A-listers die in quick succession as Contagion’s terrifying virus spreads

Film
CONTAGION
Cert: 12A

IT’S unusual to watch an A-lister die from violent convulsions in the opening five minutes of a film, but director Steven Soderbergh promised ultra-realism and on the whole, Contagion does the job admirably. Set in the present, as the world is wracked by a killer virus, there are no exploding heads nor mad flesh-cravings. Just a cough, a cold, a seizure and a relatively quick death. The infected are everyday folk eating peanuts in airport lounges, touching train doors and shaking hands. Rather than be inspired to perform feats of heroism, a slightly podgy Matt Damon does what any sane person would do. He tries to leave, finds he can’t, locks himself in the house and stocks up on hand sanitiser.

Meanwhile, Soderbergh tracks the virus from within the U.S. Center for Disease Control. We follow everyone from Dr Cheever (Laurence Fishburne) attempting to allay the inevitable panic, to researchers desperately working on the vaccinations. They bicker and they interrupt each other; Scott Z. Burns’s script is very natural. Apart from the odd over-sentimental clanger, the script is pared down to the bone and free from awkward exposition. And together with the series of A-listers who keep popping up (Gwyneth Paltrow, Kate Winslet, Jude Law, Matt Damon, then Marion Cotillard…), the action propels forward at the same breakneck speed as the virus itself.

It’s a comprehensive and genuinely tense thriller – a feat considering the size of the cast and the sheer speed at which the virus takes hold. Love interests and individual struggles are shown, but Soderbergh’s real intention is to present the whole picture in all its messy glory: nurses strike, a blogger (Jude Law) sparks worldwide panic and two weeks in, America runs out of body bags. Rioting? A media circus? Jude Law attempting an Australian accent? None of the issues seem alien and Contagion deals with it all head-on. Everything’s here and it’s all real. Or rather, it does a bloody good job of seeming real.

Film
WE NEED TO TALK ABOUT KEVIN
Cert: 15

SINCE Lionel Shriver’s hit novel in 2003, quite a few people have been talking about Kevin – the BBC especially. And after snapping up the rights, getting Lynne Ramsay on board as director, and bagging Tilda Swinton as Eva, the tortured mother, the Beeb can rest assured that the Kevin discussion is far from over. The story of a sociopathic boy as told through the letters of his agonised mother was always going to be tricky but, with an outstanding cast and stamped with her trademark bold visuals, Ramsay ensures this is not your average child-goes-psycho yarn. Firstly (and thankfully) there are no voiceovers. Secondly, the violence is kept to a minimum. Thirdly, the tension between Swinton and the son who both repulses and obsesses her – a charismatic, disturbed turn from Ezra Miller as the teenage Kevin – is so convincing as to be near unwatchable. It’s a brilliant study of manipulation, fear, and how to cope when your child ends up committing mass murder at the school gym.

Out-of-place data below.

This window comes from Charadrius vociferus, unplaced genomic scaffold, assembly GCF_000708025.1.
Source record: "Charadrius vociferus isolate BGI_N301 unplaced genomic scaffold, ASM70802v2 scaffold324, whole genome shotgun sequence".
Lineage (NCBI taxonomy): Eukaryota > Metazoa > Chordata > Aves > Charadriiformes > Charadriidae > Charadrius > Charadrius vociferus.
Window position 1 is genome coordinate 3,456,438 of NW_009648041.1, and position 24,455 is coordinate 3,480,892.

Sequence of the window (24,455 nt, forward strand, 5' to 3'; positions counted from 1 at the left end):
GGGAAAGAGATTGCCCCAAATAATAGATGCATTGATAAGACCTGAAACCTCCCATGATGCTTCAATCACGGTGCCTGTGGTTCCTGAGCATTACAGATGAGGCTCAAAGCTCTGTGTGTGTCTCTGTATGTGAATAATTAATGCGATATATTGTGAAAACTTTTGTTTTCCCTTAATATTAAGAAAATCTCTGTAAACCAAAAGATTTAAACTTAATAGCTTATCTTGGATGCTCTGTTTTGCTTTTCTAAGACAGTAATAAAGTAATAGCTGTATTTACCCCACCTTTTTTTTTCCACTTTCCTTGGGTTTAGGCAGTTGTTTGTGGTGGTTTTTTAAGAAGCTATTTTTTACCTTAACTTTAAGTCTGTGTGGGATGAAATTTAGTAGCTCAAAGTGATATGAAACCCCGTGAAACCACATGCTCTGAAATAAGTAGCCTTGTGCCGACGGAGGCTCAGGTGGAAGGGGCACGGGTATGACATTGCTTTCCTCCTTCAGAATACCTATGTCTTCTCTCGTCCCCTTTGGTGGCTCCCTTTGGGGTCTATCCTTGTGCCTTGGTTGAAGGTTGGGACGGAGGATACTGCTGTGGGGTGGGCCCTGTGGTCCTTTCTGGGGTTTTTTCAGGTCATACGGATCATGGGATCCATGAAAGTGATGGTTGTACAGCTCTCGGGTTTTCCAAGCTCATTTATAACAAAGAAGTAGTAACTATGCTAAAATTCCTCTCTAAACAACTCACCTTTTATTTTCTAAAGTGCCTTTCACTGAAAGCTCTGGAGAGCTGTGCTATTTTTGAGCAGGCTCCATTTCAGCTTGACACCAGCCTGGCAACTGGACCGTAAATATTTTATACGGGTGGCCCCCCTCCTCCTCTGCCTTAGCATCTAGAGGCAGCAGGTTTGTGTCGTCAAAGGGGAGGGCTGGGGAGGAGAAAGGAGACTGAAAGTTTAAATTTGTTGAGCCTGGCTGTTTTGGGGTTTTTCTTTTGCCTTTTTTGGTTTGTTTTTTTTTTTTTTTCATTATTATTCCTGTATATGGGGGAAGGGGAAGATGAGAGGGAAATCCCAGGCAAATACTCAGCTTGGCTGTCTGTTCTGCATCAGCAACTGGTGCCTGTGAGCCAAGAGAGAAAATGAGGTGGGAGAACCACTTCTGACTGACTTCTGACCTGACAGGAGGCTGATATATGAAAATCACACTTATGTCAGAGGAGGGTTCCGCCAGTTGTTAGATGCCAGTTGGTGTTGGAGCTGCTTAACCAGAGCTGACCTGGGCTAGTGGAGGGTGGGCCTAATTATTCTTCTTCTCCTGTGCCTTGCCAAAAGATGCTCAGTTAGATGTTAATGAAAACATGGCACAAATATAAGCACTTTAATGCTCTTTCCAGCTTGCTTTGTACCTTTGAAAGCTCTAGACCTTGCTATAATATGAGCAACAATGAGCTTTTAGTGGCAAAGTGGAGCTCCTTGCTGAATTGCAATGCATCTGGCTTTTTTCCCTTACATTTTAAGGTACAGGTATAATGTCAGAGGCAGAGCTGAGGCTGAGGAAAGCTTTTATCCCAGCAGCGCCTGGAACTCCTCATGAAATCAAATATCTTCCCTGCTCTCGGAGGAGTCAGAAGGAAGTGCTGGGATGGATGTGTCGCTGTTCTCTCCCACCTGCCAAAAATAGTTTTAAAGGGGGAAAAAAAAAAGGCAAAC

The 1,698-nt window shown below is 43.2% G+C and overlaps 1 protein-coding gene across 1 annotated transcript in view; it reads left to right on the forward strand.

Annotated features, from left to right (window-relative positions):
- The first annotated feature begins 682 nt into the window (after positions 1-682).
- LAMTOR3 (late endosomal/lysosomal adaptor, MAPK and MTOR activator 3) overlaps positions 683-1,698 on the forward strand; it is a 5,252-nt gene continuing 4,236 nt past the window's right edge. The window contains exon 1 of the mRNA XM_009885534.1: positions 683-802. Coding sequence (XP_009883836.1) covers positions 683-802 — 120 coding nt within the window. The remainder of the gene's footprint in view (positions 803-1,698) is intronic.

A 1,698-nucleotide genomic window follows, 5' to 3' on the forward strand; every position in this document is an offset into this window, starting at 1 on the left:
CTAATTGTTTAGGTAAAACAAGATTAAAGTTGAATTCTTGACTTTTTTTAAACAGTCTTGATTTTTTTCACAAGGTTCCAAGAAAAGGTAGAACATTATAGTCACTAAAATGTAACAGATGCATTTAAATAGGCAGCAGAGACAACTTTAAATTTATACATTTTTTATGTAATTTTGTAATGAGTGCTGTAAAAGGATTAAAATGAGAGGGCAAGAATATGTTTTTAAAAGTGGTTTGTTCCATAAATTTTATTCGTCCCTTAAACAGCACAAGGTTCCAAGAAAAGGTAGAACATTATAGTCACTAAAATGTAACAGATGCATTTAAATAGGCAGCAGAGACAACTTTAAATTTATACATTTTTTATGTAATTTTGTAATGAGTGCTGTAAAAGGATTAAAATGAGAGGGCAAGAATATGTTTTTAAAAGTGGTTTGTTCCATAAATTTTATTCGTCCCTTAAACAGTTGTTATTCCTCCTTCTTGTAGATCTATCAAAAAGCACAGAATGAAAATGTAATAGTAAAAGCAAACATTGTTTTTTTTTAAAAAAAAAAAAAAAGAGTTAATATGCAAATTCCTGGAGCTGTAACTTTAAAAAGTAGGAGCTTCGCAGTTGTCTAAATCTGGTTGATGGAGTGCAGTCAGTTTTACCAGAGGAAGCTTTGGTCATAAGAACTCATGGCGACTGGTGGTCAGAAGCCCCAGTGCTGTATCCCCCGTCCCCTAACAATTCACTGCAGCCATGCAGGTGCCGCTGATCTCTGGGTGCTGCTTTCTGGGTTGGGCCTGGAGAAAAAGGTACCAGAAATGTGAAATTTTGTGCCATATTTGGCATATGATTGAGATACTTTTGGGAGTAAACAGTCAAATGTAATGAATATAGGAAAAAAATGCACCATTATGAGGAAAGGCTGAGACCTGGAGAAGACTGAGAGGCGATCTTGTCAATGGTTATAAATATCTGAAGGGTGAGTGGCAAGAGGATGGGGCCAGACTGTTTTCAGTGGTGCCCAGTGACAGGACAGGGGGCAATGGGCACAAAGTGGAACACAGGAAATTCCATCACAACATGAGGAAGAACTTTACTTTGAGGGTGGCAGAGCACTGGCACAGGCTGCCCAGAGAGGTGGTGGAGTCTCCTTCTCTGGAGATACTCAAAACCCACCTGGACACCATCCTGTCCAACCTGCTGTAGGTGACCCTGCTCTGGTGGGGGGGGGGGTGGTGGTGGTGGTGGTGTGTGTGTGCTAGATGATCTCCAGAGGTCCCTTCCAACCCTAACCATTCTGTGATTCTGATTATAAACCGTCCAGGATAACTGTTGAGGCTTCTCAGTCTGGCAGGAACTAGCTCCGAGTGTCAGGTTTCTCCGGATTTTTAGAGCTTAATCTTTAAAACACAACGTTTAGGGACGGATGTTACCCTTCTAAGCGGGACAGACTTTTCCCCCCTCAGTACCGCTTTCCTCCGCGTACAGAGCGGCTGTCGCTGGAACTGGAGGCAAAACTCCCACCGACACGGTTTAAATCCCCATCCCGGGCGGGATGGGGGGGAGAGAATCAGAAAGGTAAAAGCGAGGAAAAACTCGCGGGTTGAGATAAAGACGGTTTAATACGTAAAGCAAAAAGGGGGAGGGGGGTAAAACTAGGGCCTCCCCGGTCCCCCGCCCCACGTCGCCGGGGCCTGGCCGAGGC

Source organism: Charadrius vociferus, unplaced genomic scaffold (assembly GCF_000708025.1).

As it turns out, you can’t. Held responsible by others and herself, Eva numbly picks up the pieces and recalls the events prior to the massacre. Swinton proves to be a masterstroke of casting. As Kevin progresses from blank toddler to dead-eyed teen, she is helpless and desperate, eventually becoming as dead-eyed and blank as the son who destroyed her. Or did she destroy him? It’s unflinching stuff, with threatening undertones filtering into the most innocuous of scenes; even the act of eating a lychee or making a sandwich becomes painfully grotesque.

Yes, adapting Shriver’s novel was a big task, but the result is a deft and profound picture; a film that remains long after the final credits. It certainly makes you think twice about ever having children.